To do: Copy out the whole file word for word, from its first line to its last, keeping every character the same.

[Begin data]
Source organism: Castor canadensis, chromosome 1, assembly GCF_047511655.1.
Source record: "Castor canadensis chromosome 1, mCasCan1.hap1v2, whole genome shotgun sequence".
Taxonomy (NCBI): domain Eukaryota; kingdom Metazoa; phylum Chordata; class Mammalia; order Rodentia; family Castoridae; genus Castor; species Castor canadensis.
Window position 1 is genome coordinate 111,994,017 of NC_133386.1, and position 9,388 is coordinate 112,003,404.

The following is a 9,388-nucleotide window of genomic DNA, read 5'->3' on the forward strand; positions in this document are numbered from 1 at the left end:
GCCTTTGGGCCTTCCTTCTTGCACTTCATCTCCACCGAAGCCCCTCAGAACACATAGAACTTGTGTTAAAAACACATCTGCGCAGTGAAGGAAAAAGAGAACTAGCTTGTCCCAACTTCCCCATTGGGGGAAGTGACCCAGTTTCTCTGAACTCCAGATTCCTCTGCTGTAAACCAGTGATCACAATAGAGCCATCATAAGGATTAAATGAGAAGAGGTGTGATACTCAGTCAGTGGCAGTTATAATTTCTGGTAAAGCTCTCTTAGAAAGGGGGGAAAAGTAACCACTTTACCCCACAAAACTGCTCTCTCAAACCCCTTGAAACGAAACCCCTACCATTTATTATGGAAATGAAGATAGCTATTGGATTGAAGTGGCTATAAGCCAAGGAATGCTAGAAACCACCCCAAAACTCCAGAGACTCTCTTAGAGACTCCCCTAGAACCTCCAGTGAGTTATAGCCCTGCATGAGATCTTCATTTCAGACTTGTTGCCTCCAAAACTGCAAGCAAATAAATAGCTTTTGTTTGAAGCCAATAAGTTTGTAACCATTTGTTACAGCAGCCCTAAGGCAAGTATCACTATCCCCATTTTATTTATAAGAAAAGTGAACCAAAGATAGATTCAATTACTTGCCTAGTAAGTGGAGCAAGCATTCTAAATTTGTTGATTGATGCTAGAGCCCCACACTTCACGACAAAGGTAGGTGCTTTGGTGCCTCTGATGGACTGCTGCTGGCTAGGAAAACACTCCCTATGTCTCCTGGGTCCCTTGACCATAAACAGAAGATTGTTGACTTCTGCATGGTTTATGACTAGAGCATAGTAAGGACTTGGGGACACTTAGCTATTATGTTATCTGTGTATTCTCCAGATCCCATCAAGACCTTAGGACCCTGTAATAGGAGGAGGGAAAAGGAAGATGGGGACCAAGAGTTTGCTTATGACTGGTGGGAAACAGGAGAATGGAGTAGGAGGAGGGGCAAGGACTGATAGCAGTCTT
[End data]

Source organism: Castor canadensis, chromosome 1, assembly GCF_047511655.1.
Source record: "Castor canadensis chromosome 1, mCasCan1.hap1v2, whole genome shotgun sequence".
Taxonomy (NCBI): domain Eukaryota; kingdom Metazoa; phylum Chordata; class Mammalia; order Rodentia; family Castoridae; genus Castor; species Castor canadensis.
Window position 1 is genome coordinate 111,994,017 of NC_133386.1, and position 9,388 is coordinate 112,003,404.

The following is a 9,388-nucleotide window of genomic DNA, read 5'->3' on the forward strand; positions in this document are numbered from 1 at the left end:
GCCTTTGGGCCTTCCTTCTTGCACTTCATCTCCACCGAAGCCCCTCAGAACACATAGAACTTGTGTTAAAAACACATCTGCGCAGTGAAGGAAAAAGAGAACTAGCTTGTCCCAACTTCCCCATTGGGGGAAGTGACCCAGTTTCTCTGAACTCCAGATTCCTCTGCTGTAAACCAGTGATCACAATAGAGCCATCATAAGGATTAAATGAGAAGAGGTGTGATACTCAGTCAGTGGCAGTTATAATTTCTGGTAAAGCTCTCTTAGAAAGGGGGGAAAAGTAACCACTTTACCCCACAAAACTGCTCTCTCAAACCCCTTGAAACGAAACCCCTACCATTTATTATGGAAATGAAGATAGCTATTGGATTGAAGTGGCTATAAGCCAAGGAATGCTAGAAACCACCCCAAAACTCCAGAGACTCTCTTAGAGACTCCCCTAGAACCTCCAGTGAGTTATAGCCCTGCATGAGATCTTCATTTCAGACTTGTTGCCTCCAAAACTGCAAGCAAATAAATAGCTTTTGTTTGAAGCCAATAAGTTTGTAACCATTTGTTACAGCAGCCCTAAGGCAAGTATCACTATCCCCATTTTATTTATAAGAAAAGTGAACCAAAGATAGATTCAATTACTTGCCTAGTAAGTGGAGCAAGCATTCTAAATTTGTTGATTGATGCTAGAGCCCCACACTTCACGACAAAGGTAGGTGCTTTGGTGCCTCTGATGGACTGCTGCTGGCTAGGAAAACACTCCCTATGTCTCCTGGGTCCCTTGACCATAAACAGAAGATTGTTGACTTCTGCATGGTTTATGACTAGAGCATAGTAAGGACTTGGGGACACTTAGCTATTATGTTATCTGTGTATTCTCCAGATCCCATCAAGACCTTAGGACCCTGTAATAGGAGGAGGGAAAAGGAAGATGGGGACCAAGAGTTTGCTTATGACTGGTGGGAAACAGGAGAATGGAGTAGGAGGAGGGGCAAGGACTGATAGCAGTCTT